• If the expense per attendee is double $50/pp/day for a one-day camp or $40/pp/day for a 2+ day camp, then there should be some very good reasons to support that budget, as it’s out of scale with other camps worldwide.

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A note on cultural/regional/community variations:

All communities are different (just like all people are different), but very few WordPress communities are that different. While the cost of living and cultural expectations may vary, all WordPress communities should share the same open-source culture.

  • The community has leaders rather than owners.
  • Changes are iterative rather than drastic.
  • Everyone works together for the common good.

While just paying someone to do XYZ might be easier on the lead organizer, recruiting volunteers to help do XYZ will help build community and save money on the budget.

Sometimes repeat organizers prefer to take the “just pay someone” approach. Gently remind them that asking for more community help will identify new and future leaders in the group, so they don’t have to do everything on their own, forever. A good reminder is that WordCamp organizing is community organizing, not simply event organizing.

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Handling unused funds:

If the organizer asks you about how to handle unused funds after the event, please have them contact to discuss the best way to handle the money. In many cases, its donated to WordPress Community SupportWordPress Community Support WordPress Community Support PBC is a Public Benefit Corporation, created specifically to be the financial and legal support for WordCamps, WordPress Meetup groups, and any additional “official” events organized within the WordPress Community Events program., PBC. for future WordCamps.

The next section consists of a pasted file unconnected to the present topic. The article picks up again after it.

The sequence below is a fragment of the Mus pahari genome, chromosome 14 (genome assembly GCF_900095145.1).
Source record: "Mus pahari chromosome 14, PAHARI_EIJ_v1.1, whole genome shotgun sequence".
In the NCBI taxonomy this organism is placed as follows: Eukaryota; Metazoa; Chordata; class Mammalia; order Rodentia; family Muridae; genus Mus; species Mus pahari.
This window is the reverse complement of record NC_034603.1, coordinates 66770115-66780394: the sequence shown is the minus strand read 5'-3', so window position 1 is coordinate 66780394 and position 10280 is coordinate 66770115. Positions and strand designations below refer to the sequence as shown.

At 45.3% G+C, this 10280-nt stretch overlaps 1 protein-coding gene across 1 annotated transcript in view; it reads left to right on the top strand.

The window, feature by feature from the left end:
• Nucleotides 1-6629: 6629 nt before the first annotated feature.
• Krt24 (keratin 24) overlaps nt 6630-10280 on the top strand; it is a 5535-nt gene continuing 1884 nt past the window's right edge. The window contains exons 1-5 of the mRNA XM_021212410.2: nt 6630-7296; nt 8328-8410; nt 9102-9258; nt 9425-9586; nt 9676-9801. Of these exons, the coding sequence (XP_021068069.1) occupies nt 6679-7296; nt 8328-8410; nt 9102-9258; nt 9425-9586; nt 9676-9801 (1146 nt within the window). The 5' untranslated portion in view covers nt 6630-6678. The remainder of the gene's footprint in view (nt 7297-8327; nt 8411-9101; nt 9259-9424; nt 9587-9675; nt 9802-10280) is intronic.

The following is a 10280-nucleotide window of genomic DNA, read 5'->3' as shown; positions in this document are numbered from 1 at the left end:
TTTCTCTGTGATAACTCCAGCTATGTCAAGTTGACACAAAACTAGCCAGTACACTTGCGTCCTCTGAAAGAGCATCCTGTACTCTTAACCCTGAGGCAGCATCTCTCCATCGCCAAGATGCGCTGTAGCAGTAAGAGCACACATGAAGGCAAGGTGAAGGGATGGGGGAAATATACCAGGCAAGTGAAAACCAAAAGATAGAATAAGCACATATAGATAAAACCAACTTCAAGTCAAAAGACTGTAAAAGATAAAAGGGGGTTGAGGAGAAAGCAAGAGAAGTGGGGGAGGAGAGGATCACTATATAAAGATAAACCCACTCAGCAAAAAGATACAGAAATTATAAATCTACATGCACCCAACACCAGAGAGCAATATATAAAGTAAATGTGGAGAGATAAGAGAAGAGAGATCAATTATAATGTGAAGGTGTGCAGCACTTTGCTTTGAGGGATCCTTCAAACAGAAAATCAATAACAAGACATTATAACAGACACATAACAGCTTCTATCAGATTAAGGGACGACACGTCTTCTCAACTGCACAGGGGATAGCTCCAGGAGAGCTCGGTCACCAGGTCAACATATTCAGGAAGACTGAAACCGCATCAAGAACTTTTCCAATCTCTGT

Additionally, ask other experienced deputiesProgram Supporter Community Program Supporters (formerly Deputies) are a team of people worldwide who review WordCamp and Meetup applications, interview lead organizers, and keep things moving at WordCamp Central. Find more about program supporters in our Program Supporter Handbook. what they recommend before passing along a final recommendation the WordCamp.

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Reviewing Expenses

Below are some areas that have some commonly occurring questions as well as items that either never or extremely rarely allow in budgets.

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Ask questions about the venue:

  • Where is it located?
  • Does it have a religious or political affiliation?
  • What’s the capacity of the room(s)?
  • Does the venue require that organizers use a certain caterer (locked-in catering), or spend a certain amount of money on food (food & beverage minimum)?
  • Are organizers getting a special deal that requires them to do anything?
  • Do organizers have to rent AV or video equipment from venue management?
  • Is it accessible to physically handicapped people?
  • Does it have wifi?
  • Is there free parking available or will attendees be required to pay to park?

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Ask about the catering arrangements:

  • What do they plan on serving for lunch, if anything? (If they don’t plan to provide lunch, ask about how attendees will get lunch.)
  • Can this caterer handle vegetarian/vegan/gluten-free/lactose-free/kosher food, or do they plan to use a different caterer for people with dietary restrictions?
  • Does the catering number include tax and service charges?
  • Where will lunch be served?
  • Will they provide an afternoon snack?

This is a good time to talk about having coffee (or the locally appropriate caffeinated drink) all day, including dietary questions in the event registration flow, how breakfast is rarely necessary, the wisdom of providing a protein-rich afternoon snack, and other food/catering-related recommendations.